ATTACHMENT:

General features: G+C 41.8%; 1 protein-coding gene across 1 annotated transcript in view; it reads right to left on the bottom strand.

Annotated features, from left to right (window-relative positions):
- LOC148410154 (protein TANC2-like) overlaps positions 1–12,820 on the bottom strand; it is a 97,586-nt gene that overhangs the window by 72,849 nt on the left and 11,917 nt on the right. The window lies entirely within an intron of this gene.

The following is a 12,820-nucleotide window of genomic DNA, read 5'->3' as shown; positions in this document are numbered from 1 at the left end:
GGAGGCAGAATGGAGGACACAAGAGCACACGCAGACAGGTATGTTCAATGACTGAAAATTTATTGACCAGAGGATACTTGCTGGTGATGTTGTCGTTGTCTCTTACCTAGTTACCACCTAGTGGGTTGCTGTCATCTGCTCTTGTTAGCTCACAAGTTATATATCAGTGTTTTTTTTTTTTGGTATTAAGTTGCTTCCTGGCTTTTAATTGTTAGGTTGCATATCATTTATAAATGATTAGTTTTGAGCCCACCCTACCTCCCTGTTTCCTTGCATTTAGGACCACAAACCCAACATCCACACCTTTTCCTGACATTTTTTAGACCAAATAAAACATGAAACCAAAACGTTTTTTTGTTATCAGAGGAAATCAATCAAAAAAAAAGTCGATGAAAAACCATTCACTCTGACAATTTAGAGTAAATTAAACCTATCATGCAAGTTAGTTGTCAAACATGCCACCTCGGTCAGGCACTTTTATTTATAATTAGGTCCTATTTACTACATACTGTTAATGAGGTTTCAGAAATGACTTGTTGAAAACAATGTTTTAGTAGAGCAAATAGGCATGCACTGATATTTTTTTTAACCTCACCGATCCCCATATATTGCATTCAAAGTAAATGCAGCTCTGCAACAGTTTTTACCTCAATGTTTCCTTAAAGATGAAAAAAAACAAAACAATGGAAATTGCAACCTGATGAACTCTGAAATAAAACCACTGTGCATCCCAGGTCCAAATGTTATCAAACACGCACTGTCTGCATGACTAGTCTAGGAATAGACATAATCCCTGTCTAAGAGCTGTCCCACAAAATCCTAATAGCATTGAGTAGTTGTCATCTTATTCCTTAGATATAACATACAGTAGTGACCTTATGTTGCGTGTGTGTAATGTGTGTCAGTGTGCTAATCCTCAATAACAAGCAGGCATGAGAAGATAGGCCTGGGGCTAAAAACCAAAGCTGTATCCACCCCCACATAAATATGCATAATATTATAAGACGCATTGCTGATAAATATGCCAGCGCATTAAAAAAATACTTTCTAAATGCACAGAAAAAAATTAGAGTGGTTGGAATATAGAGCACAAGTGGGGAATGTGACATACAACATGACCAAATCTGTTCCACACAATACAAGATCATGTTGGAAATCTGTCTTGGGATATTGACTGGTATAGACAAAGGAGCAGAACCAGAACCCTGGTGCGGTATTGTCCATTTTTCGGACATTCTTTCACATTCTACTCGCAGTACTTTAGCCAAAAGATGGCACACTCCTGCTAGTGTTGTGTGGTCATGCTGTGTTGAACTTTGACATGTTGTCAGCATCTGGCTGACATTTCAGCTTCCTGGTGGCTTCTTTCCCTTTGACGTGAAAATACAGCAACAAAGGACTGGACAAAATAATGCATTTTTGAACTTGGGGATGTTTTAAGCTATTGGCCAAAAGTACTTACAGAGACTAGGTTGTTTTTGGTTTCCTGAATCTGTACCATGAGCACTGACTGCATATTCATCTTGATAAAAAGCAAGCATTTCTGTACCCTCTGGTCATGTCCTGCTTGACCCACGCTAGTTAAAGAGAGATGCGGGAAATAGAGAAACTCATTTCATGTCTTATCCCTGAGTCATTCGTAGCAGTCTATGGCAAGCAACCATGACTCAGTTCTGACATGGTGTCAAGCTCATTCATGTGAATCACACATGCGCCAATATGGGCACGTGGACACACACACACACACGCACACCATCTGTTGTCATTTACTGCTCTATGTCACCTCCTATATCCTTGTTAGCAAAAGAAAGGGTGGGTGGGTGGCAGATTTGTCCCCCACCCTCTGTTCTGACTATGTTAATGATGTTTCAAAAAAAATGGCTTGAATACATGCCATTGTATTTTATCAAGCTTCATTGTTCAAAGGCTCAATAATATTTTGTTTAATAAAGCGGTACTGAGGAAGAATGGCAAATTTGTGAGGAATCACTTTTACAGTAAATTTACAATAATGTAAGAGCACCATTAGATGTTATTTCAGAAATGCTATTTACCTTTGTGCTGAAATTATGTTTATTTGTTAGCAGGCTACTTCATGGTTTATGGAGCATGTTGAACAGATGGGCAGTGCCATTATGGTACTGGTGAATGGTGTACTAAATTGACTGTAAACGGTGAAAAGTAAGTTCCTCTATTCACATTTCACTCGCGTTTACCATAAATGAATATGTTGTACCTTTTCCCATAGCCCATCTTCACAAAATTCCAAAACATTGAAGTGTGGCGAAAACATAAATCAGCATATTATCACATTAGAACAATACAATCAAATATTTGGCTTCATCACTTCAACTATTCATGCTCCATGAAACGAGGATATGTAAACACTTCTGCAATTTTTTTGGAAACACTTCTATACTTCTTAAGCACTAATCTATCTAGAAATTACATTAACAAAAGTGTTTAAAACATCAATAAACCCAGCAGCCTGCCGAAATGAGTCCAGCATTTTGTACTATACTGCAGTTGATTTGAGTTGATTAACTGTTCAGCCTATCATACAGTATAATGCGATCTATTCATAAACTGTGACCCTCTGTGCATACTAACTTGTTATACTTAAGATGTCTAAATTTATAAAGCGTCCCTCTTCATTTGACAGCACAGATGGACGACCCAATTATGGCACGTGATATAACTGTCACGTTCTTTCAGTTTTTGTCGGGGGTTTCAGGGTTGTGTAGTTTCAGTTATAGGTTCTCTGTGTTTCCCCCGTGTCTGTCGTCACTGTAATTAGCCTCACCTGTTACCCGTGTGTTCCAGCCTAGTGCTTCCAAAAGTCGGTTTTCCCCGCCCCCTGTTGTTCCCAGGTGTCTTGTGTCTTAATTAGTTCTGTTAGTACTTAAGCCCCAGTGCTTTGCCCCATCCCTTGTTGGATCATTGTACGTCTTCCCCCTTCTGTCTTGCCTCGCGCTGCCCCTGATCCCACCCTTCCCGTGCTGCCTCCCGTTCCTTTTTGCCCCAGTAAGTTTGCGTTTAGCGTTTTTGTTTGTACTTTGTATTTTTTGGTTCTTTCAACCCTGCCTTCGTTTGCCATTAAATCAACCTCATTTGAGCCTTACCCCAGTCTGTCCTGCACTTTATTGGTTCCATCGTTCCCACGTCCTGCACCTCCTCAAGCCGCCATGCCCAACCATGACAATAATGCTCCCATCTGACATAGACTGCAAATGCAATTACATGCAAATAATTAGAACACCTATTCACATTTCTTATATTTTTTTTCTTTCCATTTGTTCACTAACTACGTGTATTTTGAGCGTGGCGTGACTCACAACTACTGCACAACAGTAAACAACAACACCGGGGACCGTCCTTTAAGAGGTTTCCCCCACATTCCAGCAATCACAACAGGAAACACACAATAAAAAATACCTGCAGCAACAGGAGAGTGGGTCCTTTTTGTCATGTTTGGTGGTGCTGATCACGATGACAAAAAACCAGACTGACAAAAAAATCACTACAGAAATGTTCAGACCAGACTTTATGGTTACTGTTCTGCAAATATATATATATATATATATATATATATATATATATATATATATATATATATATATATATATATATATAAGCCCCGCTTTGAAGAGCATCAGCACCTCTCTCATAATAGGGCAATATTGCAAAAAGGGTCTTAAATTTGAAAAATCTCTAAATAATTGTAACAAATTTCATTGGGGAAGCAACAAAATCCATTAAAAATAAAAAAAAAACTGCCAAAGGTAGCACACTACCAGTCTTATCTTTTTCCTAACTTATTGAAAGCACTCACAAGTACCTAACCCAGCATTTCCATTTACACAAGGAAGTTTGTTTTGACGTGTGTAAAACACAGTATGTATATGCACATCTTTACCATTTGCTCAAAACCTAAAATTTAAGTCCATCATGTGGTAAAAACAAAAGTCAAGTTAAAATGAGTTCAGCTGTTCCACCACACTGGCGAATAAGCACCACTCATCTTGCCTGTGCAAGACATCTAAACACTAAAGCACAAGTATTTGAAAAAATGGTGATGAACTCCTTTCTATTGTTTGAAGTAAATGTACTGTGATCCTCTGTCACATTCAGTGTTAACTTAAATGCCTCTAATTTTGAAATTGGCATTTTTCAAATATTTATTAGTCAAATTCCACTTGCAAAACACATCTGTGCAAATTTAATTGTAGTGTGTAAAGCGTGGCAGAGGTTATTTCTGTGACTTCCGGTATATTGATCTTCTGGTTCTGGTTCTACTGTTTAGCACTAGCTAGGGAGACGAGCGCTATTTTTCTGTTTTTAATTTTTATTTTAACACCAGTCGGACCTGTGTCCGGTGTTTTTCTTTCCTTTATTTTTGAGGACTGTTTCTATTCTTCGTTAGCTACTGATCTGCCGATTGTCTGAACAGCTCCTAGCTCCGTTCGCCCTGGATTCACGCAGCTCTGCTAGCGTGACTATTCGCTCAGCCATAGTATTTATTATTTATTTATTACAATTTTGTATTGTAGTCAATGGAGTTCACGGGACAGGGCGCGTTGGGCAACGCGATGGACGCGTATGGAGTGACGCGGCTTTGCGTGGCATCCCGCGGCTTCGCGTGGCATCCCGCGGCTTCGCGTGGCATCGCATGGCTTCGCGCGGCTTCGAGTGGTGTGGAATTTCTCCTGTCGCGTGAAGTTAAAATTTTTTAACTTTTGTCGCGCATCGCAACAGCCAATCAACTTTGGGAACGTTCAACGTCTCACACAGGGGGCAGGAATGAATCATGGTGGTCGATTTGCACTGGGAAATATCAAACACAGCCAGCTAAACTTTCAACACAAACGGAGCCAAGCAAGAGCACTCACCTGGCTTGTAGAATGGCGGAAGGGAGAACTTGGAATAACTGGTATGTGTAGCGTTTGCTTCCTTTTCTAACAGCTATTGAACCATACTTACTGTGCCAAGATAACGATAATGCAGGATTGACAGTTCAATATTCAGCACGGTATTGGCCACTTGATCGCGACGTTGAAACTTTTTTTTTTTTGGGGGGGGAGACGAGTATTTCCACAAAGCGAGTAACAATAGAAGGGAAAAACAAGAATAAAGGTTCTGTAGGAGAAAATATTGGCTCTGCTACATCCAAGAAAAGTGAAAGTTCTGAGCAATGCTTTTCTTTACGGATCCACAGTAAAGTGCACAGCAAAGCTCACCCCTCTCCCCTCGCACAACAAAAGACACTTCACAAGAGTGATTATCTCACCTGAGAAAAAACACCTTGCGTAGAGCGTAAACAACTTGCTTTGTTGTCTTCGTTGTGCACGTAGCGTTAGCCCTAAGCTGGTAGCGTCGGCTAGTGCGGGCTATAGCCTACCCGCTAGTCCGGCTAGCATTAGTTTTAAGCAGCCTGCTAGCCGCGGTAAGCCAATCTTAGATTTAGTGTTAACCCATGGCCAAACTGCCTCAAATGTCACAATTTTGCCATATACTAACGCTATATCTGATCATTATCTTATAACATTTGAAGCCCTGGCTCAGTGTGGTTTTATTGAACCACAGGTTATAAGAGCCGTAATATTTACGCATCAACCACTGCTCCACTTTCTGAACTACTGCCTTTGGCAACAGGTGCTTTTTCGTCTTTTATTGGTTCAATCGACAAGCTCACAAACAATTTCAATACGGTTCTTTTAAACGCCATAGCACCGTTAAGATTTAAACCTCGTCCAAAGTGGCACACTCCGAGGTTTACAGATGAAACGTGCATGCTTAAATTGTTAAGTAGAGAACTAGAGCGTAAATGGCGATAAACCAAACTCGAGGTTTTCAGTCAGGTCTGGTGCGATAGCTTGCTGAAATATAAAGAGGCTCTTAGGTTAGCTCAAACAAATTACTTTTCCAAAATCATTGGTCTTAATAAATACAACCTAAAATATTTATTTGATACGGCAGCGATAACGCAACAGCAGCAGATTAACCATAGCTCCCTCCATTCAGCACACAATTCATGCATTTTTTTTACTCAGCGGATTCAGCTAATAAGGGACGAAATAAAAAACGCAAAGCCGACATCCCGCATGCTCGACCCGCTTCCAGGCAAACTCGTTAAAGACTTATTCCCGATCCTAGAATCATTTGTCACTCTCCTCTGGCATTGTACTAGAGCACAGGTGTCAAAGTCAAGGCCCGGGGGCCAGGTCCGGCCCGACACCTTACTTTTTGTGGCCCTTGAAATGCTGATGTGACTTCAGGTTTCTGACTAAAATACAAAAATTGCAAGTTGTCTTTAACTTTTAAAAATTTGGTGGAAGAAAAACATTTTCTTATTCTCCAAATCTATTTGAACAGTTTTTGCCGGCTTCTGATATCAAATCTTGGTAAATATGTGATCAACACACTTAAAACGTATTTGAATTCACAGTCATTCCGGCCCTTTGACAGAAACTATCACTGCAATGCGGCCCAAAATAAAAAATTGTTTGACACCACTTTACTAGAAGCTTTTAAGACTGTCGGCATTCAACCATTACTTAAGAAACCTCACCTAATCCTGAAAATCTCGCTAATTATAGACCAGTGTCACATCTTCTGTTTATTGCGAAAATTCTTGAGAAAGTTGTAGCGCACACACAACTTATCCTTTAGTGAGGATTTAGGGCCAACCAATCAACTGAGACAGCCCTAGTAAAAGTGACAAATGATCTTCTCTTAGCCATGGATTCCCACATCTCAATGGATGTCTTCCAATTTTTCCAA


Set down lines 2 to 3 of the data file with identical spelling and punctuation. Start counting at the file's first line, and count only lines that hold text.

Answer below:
Annotated features, from left to right (window-relative positions):
- LOC148410154 (protein TANC2-like) overlaps positions 1–12,820 on the bottom strand; it is a 97,586-nt gene that overhangs the window by 72,849 nt on the left and 11,917 nt on the right. The window lies entirely within an intron of this gene.